Participants were encouraged to share openly and were guided through the 90-minute discussion by professionals and other members of the LGBTQ + community. The focus group was co-moderated by Heidi Ellis and Josh Rivera. Ellis, who identifies as a lesbian, was a senior advisor to the United States Environmental Protection Agency in the Obama administration and now runs her own advocacy and consulting firm. Rivera, Money & Consumer Editor at USA TODAY, is gay and chairs the newspaper’s diversity committee.
Focus group participants talked about what they would like to see discussed in the media and what they would like to see changed. They focused on topics such as safety, gender identity, and communicating safely to others.
Roman Sardo-Longo, a 16-year-old trans man who joined the Cleveland virtual discussion group, said that greater LGBTQ + representation in the media could help other young people more easily accept peers like him.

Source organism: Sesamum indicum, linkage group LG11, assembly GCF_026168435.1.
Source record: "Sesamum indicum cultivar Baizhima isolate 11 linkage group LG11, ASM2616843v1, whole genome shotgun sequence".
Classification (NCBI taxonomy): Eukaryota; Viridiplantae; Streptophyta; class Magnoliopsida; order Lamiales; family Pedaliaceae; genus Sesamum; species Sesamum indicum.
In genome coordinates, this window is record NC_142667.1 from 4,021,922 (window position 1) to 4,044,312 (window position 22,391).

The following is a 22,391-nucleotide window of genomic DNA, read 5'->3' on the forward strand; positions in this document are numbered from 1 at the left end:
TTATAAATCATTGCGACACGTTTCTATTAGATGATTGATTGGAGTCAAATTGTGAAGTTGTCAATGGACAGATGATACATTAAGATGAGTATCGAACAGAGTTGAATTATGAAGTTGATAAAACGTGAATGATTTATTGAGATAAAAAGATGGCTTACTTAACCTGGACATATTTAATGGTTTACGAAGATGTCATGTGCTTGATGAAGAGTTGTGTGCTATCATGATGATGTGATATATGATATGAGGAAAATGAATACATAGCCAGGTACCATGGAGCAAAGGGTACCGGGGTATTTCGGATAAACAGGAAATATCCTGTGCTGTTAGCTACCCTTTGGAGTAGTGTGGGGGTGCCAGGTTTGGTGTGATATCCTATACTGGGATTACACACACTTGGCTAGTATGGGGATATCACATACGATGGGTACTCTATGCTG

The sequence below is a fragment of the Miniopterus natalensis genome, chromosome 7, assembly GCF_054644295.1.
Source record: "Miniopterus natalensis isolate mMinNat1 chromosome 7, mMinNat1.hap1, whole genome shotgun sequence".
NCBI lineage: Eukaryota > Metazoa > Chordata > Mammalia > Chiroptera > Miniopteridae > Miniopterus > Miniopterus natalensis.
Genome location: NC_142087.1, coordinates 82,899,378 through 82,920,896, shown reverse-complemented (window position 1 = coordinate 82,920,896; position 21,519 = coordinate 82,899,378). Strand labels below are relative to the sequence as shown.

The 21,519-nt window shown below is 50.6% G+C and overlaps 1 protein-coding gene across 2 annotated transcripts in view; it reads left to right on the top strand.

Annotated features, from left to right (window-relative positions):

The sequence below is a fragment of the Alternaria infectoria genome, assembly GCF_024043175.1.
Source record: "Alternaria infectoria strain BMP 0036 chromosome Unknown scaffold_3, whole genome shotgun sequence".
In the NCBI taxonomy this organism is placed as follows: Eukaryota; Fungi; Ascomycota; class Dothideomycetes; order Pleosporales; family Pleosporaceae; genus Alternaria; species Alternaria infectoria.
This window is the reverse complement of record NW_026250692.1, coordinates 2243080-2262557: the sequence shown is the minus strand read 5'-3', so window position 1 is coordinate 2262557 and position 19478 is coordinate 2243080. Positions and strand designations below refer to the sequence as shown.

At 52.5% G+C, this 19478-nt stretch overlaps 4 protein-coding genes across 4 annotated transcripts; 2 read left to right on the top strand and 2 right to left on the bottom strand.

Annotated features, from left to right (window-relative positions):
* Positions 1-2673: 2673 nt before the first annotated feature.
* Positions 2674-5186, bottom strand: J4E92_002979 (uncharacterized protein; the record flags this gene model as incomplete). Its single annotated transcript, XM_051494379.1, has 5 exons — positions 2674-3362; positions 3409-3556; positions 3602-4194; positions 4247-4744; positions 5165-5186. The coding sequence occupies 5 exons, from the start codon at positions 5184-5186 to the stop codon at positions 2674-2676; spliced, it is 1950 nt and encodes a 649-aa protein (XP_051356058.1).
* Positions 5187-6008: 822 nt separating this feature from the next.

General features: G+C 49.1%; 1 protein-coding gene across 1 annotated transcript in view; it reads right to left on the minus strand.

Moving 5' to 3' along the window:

“It took me a while to get out [as trans] because I was terrified that my friends wouldn’t understand, that they wouldn’t get, that they would think it was a strange thing that they would have to come to terms with, âhe said.
Others shared their experiences with religious beliefs that oppose LGBTQ + identity and sexuality.
17-year-old Tris Buchanan lives in Washington, DC, and identifies as gender fluid. The Christian religion of Buchanan’s parents played a big part in their struggle to get out.
âSome die-hard Christiansâ¦ say God doesn’t like gay people, God doesn’t like anyone who is part of the LGBTQ community,â Buchanan said. “Homophobes use the Bible and use God as an excuse.”
Nichols, who also grew up in a conservative Christian family in Texas, said the concept of “toxic masculinity” had affected her greatly as she grew up as well.
âI was told, ‘Men don’t cry,’ Nichols said. “I grew up with it and it skewed my perspective.”